by Julia Steiny
Ah, the restorative powers of great art.
Too bad classical art is so hard to enjoy without understanding the historical context and culture of the time. It’s difficult just to imagine people who knew nothing of TV and cell phones.
Trinity Repertory Theatre’s production of Shakespeare’s King Lear was a stunner. The old king howled his wrath when his truly devoted daughter refused to fawn over him in public, as his ego demanded. In a drenching, on-stage rainstorm storm, distraught characters reacted passionately, with famous lines of poetry, to what we could all see in front of us. Blood spurted from Gloucester’s eyes during the on-stage blinding. And when the king realized what he’d done, his grief was massive. Three jaw-dropping hours flew by.
But Lear is a tough play for an advertising-saturated audience hundreds of years away from the original production. It was written for people with patience, people who pictured scenes in their heads as they listened, instead of seeing each cinematic detail.
Now, instant gratification dulls our taste for a long view. Entertainment is king, and courses in Art Appreciation have gone the way of Home Economics. Ever fewer people – well, I can only speak for Americans — can appreciate how thrilling great classical art can be.
The beauty of the classics is not so much in the eyes of the beholder as in the eyes of the educated.
Which is one of the reasons that the new national curriculum standards, called the Common Core, are so upsetting.
The Core’s English Language Arts standards shift much of the focus from literature to non-fiction, or what they call, “informational text.” The very phrase makes my skin crawl. And yet, the Core’s defenders are correct when they argue that far too few students know how to extract facts out of history and science books — never mind the contracts and fine print they’ll encounter as adults.
The Core’s publicists emphasize that the attention given to informational text is only a starting point, a base from which educators can build. Their goal, in their words, is “to ensure that all students, no matter where they live, are prepared for success in postsecondary education and the workforce.” Presumably, once kids have mastered mining facts, their teachers can then build up students’ backgrounds so they can enjoy the rich language of Charles Dickens or George Eliot. Not that teachers assign much of that sort of work any more.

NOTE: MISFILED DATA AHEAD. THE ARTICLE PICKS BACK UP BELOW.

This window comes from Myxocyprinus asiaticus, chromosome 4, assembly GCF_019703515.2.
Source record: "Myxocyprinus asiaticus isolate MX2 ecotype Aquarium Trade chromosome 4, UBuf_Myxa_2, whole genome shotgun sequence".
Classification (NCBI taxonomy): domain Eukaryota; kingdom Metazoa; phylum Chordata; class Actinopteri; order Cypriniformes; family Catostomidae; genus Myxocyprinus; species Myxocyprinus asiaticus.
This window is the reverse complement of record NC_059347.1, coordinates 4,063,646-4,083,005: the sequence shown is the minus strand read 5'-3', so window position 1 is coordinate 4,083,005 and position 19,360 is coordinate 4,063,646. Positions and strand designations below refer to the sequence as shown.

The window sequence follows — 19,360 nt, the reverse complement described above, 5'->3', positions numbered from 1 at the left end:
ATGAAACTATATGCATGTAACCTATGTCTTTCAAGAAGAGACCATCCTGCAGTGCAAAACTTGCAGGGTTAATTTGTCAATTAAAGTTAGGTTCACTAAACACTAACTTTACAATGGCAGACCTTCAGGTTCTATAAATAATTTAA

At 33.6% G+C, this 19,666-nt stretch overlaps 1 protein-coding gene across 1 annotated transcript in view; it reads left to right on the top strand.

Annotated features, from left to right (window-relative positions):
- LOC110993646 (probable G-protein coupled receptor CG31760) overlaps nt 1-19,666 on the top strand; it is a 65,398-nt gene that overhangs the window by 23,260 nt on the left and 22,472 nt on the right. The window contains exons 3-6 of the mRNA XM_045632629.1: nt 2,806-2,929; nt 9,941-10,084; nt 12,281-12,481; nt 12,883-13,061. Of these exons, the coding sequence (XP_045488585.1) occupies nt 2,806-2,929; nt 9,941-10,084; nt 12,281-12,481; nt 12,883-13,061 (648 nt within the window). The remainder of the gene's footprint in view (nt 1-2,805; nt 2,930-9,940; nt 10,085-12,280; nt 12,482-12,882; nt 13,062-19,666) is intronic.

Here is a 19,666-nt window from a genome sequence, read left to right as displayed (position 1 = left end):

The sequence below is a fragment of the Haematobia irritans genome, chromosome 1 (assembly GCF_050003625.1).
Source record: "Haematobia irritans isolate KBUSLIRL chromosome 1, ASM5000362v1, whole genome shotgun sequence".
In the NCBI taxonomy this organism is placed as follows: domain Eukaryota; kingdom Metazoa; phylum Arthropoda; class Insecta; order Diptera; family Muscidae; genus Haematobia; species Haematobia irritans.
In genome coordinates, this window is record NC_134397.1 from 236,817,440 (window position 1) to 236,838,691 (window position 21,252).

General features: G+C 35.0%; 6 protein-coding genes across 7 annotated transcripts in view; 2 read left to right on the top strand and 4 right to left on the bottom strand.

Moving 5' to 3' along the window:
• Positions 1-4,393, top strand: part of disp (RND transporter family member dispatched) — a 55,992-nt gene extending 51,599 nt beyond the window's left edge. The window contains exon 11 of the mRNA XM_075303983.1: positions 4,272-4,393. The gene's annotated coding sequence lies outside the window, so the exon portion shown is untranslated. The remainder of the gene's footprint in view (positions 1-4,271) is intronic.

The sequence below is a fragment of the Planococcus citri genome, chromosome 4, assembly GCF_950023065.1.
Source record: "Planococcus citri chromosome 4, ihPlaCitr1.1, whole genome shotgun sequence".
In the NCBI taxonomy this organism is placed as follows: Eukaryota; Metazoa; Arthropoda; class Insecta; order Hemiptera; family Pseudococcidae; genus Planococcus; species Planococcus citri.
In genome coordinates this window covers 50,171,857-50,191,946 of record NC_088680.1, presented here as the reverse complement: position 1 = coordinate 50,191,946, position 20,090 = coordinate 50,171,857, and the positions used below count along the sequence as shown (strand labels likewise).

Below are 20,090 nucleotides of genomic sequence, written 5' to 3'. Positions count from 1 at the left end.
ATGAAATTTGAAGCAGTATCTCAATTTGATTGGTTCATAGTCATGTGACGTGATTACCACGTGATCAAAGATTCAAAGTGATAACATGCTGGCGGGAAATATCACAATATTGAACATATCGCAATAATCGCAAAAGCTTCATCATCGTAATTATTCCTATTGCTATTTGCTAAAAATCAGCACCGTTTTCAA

The new Common Core will lead to a huge battery of new tests — a controversy in its own right, but for another day. The tests will be online, which will be a relief to educators who want results right away. The faster the results, the faster teachers can adjust their lessons to improve the next round of results. Students will read and analyze several documents to write extended answers. or mini-essays. But computer-scored tests make it all the more important to get the facts, grammar and punctuation right, according to a computer’s understanding. Currently forty-five states have signed on to the project.
Curiously, among them is Massachusetts. Pundits and researchers ask why on earth that that state would bother with the Common Core when its own standards are by all accounts far superior, very successful and steeped in literature.
Many of us think that teaching great literature well — not drearily — will produce the intellectual curiosity and broad background that will also, oh by the way, improve the over-valued test scores.
As it happens, I was a professor of theater arts in a prior life. So at Lear the other night, while settling into our seats, my companion asked me to give her the “Cliff Notes” on the play. Okay. Both the main plot, about Lear, and the sub-plot, about his friend the Earl of Gloucester, are stories about parents who misjudge their children.
A fun trick with Shakespeare and his contemporaries is to peel back the characters’ names to find allegorical clues to the theme and structure of the play. When I taught college, I loved telling students that Lear’s oldest daughter, Goneril, was named after a venereal disease. Regan is just an echo of her sister. And at the center of the play is the ideal heart, Cordelia — coeur is French for heart, and “delia” is a favorite Shakespearean anagram for “ideal.”
Then I’d ask my female students: When you walk past a construction site, what do the male workers do? They’d answer that they whistle, hoot, and make rude noises. But inevitably, the student trying to figure out where the teacher lady was going would exclaim “leer.” Bingo. They leer.
Ah, so the play is about sight — insight, clear versus rain-pelted vision, blindness. Excruciatingly, Lear finally sees that he’s rejected the true love of his adoring daughter.
Just because we reviewed a bit of cultural background, both my friend and I clearly heard every word of the dialogue that exalted the virtues of clear sightedness. Especially seeing love clearly. That life lesson can not be rendered into informational text.
This new focus on non-fiction is about improving the quality of workers for the economy.
But I’m betting that our money-skewed vision is blinding us to what it means to be truly educated, with a culturally big and historically rich background.
So beware the Common Core.
Julia Steiny is a freelance columnist whose work also regularly appears atGoLocalProv.com and GoLocalWorcester.com. She is the founding director of the Youth Restoration Project, a restorative-practices initiative, currently building a demonstration project in Central Falls, Rhode Island. She consults for schools and government initiatives, including regular work for The Providence Plan for whom she analyzes data.For more detail, see juliasteiny.com or contact her at firstname.lastname@example.org or c/o GoLocalProv, 44 Weybosset Street, Providence, RI 02903.